WCC Founder Lee Broda at the organization’s charity event Stand Up 4 Her

The organization recently hosted its second annual charity event, Stand Up 4 Her, which featured powerful performances by renowned female comedians, poets, storytellers, artists, performers, and musicians from Lebanon, Egypt, Iraq, Syria, Iran, Pakistan, Morocco, Palestine, and Israel, bridging cultural divides by celebrating diversity on stage. Shelly shared her own activistic poetry, “Social Conditioning,” which highlighted the issues women face while trying to find romance. Meanwhile, Natalie had her comedic set which told the truth about her identity crisis as a modern Middle Eastern woman. “Really the event was incredible! Magical even,” Natalie admitted. “There was a true connection between performers and the audience. We all went on a journey together!” Shelly agreed, adding, “The show itself blew me away, it was really enlightening to hear the stories, be it through comedy, song or poetry of all these Middle Eastern women. What was surprising was that even though we were from different countries, we all shared similar experiences in dealing with the world around us.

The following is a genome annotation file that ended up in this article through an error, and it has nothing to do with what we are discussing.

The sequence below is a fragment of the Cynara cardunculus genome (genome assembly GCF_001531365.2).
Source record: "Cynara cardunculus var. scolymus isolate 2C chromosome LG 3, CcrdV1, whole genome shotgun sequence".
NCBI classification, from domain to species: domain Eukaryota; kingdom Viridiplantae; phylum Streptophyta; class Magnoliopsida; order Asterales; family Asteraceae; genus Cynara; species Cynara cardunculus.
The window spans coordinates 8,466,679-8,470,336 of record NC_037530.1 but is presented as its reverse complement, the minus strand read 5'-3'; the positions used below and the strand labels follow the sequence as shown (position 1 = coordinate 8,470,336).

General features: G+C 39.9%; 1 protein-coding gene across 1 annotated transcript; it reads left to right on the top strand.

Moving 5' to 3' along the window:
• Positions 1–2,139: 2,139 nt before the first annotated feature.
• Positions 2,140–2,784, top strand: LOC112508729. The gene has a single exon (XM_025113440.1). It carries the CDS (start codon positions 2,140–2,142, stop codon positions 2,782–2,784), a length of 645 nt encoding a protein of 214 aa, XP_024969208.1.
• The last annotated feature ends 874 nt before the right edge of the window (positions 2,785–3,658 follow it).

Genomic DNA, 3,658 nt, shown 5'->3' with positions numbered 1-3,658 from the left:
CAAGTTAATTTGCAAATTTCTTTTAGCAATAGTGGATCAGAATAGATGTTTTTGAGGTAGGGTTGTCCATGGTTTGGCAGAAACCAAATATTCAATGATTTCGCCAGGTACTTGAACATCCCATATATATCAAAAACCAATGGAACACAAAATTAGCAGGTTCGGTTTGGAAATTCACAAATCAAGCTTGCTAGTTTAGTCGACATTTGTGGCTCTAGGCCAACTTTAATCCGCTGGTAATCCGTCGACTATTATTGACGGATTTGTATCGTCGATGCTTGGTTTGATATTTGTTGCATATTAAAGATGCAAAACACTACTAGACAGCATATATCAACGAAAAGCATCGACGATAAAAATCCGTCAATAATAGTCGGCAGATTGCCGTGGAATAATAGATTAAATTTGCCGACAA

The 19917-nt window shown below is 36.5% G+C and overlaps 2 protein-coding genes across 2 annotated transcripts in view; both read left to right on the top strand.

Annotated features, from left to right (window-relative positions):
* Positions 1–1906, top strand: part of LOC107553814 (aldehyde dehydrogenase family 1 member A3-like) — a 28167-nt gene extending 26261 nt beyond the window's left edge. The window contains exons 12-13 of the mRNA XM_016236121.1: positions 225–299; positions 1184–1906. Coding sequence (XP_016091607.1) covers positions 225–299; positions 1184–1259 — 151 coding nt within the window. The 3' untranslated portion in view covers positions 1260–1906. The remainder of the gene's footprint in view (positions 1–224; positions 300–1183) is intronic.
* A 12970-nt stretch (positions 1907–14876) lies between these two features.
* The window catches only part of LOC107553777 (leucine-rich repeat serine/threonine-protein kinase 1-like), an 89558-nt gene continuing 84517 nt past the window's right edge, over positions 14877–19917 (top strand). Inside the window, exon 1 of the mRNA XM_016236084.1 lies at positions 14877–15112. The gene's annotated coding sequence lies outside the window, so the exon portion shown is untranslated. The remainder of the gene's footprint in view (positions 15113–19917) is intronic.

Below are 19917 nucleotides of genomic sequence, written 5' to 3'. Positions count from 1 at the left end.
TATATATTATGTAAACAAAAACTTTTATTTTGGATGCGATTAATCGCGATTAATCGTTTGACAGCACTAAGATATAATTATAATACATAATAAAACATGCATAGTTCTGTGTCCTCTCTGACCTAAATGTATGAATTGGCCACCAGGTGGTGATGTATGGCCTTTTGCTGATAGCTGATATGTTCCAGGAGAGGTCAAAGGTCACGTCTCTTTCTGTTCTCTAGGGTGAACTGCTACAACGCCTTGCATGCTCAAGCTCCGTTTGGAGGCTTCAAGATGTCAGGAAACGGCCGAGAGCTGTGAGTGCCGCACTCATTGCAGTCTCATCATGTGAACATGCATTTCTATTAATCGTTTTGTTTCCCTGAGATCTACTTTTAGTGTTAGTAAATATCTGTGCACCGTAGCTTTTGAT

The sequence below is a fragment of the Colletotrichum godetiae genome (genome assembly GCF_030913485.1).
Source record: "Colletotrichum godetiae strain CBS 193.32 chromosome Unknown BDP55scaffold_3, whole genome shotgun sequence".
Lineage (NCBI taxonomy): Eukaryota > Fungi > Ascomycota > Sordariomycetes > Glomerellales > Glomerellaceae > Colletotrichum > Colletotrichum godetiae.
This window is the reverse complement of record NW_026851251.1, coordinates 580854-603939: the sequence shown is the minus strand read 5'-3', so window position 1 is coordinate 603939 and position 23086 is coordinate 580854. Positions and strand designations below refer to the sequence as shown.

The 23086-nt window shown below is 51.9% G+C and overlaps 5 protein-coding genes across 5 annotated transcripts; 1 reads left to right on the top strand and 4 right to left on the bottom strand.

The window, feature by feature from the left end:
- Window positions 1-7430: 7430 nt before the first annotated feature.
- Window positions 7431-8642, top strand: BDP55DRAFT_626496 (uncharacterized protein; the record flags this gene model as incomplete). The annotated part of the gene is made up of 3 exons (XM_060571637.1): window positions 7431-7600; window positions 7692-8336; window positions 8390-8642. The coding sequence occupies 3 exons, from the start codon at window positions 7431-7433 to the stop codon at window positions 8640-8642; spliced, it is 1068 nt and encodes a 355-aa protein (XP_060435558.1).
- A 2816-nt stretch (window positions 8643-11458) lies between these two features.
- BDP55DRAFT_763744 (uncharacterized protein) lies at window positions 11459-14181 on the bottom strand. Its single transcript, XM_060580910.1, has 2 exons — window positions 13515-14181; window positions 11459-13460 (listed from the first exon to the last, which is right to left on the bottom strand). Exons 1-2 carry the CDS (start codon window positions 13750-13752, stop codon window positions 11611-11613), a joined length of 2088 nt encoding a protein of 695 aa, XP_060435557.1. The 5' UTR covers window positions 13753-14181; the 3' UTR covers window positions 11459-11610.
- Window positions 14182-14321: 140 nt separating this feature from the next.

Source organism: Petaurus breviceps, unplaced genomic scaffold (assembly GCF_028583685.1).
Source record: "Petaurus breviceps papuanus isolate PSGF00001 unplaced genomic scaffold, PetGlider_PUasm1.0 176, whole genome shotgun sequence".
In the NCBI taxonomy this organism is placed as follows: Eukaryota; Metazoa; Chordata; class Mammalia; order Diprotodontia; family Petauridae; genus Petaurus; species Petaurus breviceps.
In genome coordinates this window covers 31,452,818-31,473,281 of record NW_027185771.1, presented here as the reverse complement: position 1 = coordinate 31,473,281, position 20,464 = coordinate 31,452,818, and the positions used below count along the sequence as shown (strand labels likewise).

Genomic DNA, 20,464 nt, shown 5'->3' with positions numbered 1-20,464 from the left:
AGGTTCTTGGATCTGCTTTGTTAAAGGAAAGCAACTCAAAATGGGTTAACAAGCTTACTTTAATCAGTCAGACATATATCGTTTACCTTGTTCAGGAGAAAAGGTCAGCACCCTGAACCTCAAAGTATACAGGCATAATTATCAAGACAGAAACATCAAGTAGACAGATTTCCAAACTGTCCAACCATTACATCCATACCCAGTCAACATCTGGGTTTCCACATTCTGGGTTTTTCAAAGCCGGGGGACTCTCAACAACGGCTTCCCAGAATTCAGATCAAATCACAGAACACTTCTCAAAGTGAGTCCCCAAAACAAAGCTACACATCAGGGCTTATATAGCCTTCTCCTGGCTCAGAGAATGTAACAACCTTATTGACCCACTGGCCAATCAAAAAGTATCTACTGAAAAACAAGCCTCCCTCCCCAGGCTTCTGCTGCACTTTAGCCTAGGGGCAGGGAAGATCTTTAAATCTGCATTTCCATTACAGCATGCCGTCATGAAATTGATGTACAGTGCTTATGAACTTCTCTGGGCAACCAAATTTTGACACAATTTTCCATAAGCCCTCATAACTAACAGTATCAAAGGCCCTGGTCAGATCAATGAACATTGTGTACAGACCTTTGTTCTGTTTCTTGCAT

Shelly and Natalie are currently putting the finishing touches on their short film, Community, a dark but moving thriller about victims of rape and the trauma they sadly can suffer years later. With Shelly taking the helm as writer and director, the film stars Natalie (who also served as producer), Kaya Schafer, Chase Coleman (Boardwalk Empire, The Originals), Maria Olsen (Percy Jackson & the Olympians, Paranormal Activity 3), and Rebecca Tudor. This writing duo was also recently hired to write a feature film, Climb Your Everest, which is now in development as well as a comedy TV pilot with creator Sahar Hagai, which is currently being shopped to networks.

In terms of their work, both Shelly and Natalie want to continue to use their gifts to inspire people to really look at the world around them and try to make it a better place. “We really feel that entertainment needs to have a mission, stories can be used to effect change,” Shelly stated. “In all genres, and even within comedy, you can highlight the global injustices that occur around you, and make people think, perceive, and behave differently.”

Their story is certainly inspiring to me as a writer to continue to use my own experiences to inspire others and help shape the world around me! You can follow both Shelly and Natalie on their Instagram accounts, and check out more from Women Creating Change on the organization’s official website.